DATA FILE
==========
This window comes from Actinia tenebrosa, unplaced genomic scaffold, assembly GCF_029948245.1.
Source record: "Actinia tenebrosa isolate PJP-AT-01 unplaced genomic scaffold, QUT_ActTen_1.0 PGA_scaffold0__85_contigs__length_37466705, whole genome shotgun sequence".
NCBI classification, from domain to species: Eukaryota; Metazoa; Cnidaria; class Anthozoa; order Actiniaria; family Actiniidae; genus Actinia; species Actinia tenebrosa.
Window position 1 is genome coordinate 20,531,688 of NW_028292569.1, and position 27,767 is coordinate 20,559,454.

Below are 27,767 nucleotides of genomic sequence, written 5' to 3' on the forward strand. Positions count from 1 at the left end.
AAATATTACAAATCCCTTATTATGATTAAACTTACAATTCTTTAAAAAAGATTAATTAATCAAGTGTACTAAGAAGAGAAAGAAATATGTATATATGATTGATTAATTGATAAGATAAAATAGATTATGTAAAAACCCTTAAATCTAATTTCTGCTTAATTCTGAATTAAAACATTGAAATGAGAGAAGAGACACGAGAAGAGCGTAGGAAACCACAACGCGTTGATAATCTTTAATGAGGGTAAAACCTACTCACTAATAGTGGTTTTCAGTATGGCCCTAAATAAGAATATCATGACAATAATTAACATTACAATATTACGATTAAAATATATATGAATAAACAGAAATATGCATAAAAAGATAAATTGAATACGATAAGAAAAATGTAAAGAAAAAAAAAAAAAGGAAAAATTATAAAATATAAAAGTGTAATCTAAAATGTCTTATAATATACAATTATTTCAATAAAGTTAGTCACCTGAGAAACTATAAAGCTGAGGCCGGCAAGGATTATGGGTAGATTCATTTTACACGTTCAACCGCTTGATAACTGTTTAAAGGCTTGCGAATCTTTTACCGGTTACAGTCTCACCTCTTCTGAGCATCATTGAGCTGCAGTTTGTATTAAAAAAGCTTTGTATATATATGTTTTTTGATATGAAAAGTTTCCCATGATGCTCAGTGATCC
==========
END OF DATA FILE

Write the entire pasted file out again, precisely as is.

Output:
This window comes from Actinia tenebrosa, unplaced genomic scaffold, assembly GCF_029948245.1.
Source record: "Actinia tenebrosa isolate PJP-AT-01 unplaced genomic scaffold, QUT_ActTen_1.0 PGA_scaffold0__85_contigs__length_37466705, whole genome shotgun sequence".
NCBI classification, from domain to species: Eukaryota; Metazoa; Cnidaria; class Anthozoa; order Actiniaria; family Actiniidae; genus Actinia; species Actinia tenebrosa.
Window position 1 is genome coordinate 20,531,688 of NW_028292569.1, and position 27,767 is coordinate 20,559,454.

Below are 27,767 nucleotides of genomic sequence, written 5' to 3' on the forward strand. Positions count from 1 at the left end.
AAATATTACAAATCCCTTATTATGATTAAACTTACAATTCTTTAAAAAAGATTAATTAATCAAGTGTACTAAGAAGAGAAAGAAATATGTATATATGATTGATTAATTGATAAGATAAAATAGATTATGTAAAAACCCTTAAATCTAATTTCTGCTTAATTCTGAATTAAAACATTGAAATGAGAGAAGAGACACGAGAAGAGCGTAGGAAACCACAACGCGTTGATAATCTTTAATGAGGGTAAAACCTACTCACTAATAGTGGTTTTCAGTATGGCCCTAAATAAGAATATCATGACAATAATTAACATTACAATATTACGATTAAAATATATATGAATAAACAGAAATATGCATAAAAAGATAAATTGAATACGATAAGAAAAATGTAAAGAAAAAAAAAAAAAGGAAAAATTATAAAATATAAAAGTGTAATCTAAAATGTCTTATAATATACAATTATTTCAATAAAGTTAGTCACCTGAGAAACTATAAAGCTGAGGCCGGCAAGGATTATGGGTAGATTCATTTTACACGTTCAACCGCTTGATAACTGTTTAAAGGCTTGCGAATCTTTTACCGGTTACAGTCTCACCTCTTCTGAGCATCATTGAGCTGCAGTTTGTATTAAAAAAGCTTTGTATATATATGTTTTTTGATATGAAAAGTTTCCCATGATGCTCAGTGATCC